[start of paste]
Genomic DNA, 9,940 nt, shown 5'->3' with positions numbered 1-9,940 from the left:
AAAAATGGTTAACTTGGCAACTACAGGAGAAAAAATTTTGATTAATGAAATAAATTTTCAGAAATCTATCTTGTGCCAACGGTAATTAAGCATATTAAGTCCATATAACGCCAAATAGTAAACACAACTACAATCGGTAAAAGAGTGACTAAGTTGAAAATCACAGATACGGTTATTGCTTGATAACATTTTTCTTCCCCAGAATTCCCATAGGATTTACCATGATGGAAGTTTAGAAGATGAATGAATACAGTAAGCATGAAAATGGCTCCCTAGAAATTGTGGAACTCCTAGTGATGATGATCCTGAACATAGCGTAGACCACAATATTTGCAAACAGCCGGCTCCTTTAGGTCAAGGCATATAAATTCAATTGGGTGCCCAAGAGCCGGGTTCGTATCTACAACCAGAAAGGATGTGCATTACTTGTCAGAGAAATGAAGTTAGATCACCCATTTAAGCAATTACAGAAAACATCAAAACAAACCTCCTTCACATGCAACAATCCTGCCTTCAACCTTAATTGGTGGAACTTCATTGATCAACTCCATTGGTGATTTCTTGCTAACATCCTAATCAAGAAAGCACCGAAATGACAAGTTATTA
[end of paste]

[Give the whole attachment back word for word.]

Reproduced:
Genomic DNA, 9,940 nt, shown 5'->3' with positions numbered 1-9,940 from the left:
AAAAATGGTTAACTTGGCAACTACAGGAGAAAAAATTTTGATTAATGAAATAAATTTTCAGAAATCTATCTTGTGCCAACGGTAATTAAGCATATTAAGTCCATATAACGCCAAATAGTAAACACAACTACAATCGGTAAAAGAGTGACTAAGTTGAAAATCACAGATACGGTTATTGCTTGATAACATTTTTCTTCCCCAGAATTCCCATAGGATTTACCATGATGGAAGTTTAGAAGATGAATGAATACAGTAAGCATGAAAATGGCTCCCTAGAAATTGTGGAACTCCTAGTGATGATGATCCTGAACATAGCGTAGACCACAATATTTGCAAACAGCCGGCTCCTTTAGGTCAAGGCATATAAATTCAATTGGGTGCCCAAGAGCCGGGTTCGTATCTACAACCAGAAAGGATGTGCATTACTTGTCAGAGAAATGAAGTTAGATCACCCATTTAAGCAATTACAGAAAACATCAAAACAAACCTCCTTCACATGCAACAATCCTGCCTTCAACCTTAATTGGTGGAACTTCATTGATCAACTCCATTGGTGATTTCTTGCTAACATCCTAATCAAGAAAGCACCGAAATGACAAGTTATTA